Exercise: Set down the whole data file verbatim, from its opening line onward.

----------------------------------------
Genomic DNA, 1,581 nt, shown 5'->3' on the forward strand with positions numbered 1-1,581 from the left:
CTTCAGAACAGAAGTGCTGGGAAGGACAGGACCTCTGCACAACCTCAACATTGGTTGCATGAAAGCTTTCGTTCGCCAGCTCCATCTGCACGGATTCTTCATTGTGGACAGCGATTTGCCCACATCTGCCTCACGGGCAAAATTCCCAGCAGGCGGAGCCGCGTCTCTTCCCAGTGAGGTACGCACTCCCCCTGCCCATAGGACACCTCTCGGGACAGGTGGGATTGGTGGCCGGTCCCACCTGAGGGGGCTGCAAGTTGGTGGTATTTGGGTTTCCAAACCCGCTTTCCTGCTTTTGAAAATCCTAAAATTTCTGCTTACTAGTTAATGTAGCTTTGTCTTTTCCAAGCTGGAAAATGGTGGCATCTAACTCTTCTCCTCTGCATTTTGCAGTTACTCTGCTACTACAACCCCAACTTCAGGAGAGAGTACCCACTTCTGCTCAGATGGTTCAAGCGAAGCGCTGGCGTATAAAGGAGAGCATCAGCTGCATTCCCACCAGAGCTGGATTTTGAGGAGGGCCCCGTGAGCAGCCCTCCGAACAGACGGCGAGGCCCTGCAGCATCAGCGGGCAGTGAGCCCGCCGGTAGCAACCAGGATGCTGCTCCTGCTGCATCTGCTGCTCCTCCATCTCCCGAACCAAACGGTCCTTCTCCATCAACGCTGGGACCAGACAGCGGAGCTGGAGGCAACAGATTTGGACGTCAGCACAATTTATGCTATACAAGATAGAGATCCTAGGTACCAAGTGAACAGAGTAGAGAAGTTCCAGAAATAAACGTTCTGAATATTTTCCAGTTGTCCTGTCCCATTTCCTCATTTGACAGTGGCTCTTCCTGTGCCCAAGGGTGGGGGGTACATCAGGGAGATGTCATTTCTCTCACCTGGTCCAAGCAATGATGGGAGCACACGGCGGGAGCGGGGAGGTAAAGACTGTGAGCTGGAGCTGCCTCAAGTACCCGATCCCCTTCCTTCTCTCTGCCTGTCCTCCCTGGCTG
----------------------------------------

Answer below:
Genomic DNA, 1,581 nt, shown 5'->3' on the forward strand with positions numbered 1-1,581 from the left:
CTTCAGAACAGAAGTGCTGGGAAGGACAGGACCTCTGCACAACCTCAACATTGGTTGCATGAAAGCTTTCGTTCGCCAGCTCCATCTGCACGGATTCTTCATTGTGGACAGCGATTTGCCCACATCTGCCTCACGGGCAAAATTCCCAGCAGGCGGAGCCGCGTCTCTTCCCAGTGAGGTACGCACTCCCCCTGCCCATAGGACACCTCTCGGGACAGGTGGGATTGGTGGCCGGTCCCACCTGAGGGGGCTGCAAGTTGGTGGTATTTGGGTTTCCAAACCCGCTTTCCTGCTTTTGAAAATCCTAAAATTTCTGCTTACTAGTTAATGTAGCTTTGTCTTTTCCAAGCTGGAAAATGGTGGCATCTAACTCTTCTCCTCTGCATTTTGCAGTTACTCTGCTACTACAACCCCAACTTCAGGAGAGAGTACCCACTTCTGCTCAGATGGTTCAAGCGAAGCGCTGGCGTATAAAGGAGAGCATCAGCTGCATTCCCACCAGAGCTGGATTTTGAGGAGGGCCCCGTGAGCAGCCCTCCGAACAGACGGCGAGGCCCTGCAGCATCAGCGGGCAGTGAGCCCGCCGGTAGCAACCAGGATGCTGCTCCTGCTGCATCTGCTGCTCCTCCATCTCCCGAACCAAACGGTCCTTCTCCATCAACGCTGGGACCAGACAGCGGAGCTGGAGGCAACAGATTTGGACGTCAGCACAATTTATGCTATACAAGATAGAGATCCTAGGTACCAAGTGAACAGAGTAGAGAAGTTCCAGAAATAAACGTTCTGAATATTTTCCAGTTGTCCTGTCCCATTTCCTCATTTGACAGTGGCTCTTCCTGTGCCCAAGGGTGGGGGGTACATCAGGGAGATGTCATTTCTCTCACCTGGTCCAAGCAATGATGGGAGCACACGGCGGGAGCGGGGAGGTAAAGACTGTGAGCTGGAGCTGCCTCAAGTACCCGATCCCCTTCCTTCTCTCTGCCTGTCCTCCCTGGCTG